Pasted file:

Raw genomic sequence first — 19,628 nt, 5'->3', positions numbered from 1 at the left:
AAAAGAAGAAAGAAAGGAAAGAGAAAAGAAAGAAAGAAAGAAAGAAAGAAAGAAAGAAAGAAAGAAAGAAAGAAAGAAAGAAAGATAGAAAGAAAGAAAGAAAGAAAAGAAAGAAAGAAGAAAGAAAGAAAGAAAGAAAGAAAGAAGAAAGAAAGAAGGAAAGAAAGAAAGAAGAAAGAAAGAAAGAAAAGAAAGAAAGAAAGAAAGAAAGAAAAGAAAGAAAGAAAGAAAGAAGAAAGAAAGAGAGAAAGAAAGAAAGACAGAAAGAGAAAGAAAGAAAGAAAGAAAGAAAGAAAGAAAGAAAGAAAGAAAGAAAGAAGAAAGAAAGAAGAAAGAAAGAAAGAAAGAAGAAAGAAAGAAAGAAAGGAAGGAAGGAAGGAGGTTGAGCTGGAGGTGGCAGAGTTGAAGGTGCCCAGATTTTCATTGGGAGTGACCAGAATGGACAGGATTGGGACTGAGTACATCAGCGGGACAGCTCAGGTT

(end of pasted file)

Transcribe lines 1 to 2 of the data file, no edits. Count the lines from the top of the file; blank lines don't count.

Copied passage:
Raw genomic sequence first — 19,628 nt, 5'->3', positions numbered from 1 at the left:
AAAAGAAGAAAGAAAGGAAAGAGAAAAGAAAGAAAGAAAGAAAGAAAGAAAGAAAGAAAGAAAGAAAGAAAGAAAGAAAGAAAGATAGAAAGAAAGAAAGAAAGAAAAGAAAGAAAGAAGAAAGAAAGAAAGAAAGAAAGAAAGAAGAAAGAAAGAAGGAAAGAAAGAAAGAAGAAAGAAAGAAAGAAAAGAAAGAAAGAAAGAAAGAAAGAAAAGAAAGAAAGAAAGAAAGAAGAAAGAAAGAGAGAAAGAAAGAAAGACAGAAAGAGAAAGAAAGAAAGAAAGAAAGAAAGAAAGAAAGAAAGAAAGAAAGAAAGAAGAAAGAAAGAAGAAAGAAAGAAAGAAAGAAGAAAGAAAGAAAGAAAGGAAGGAAGGAAGGAGGTTGAGCTGGAGGTGGCAGAGTTGAAGGTGCCCAGATTTTCATTGGGAGTGACCAGAATGGACAGGATTGGGACTGAGTACATCAGCGGGACAGCTCAGGTT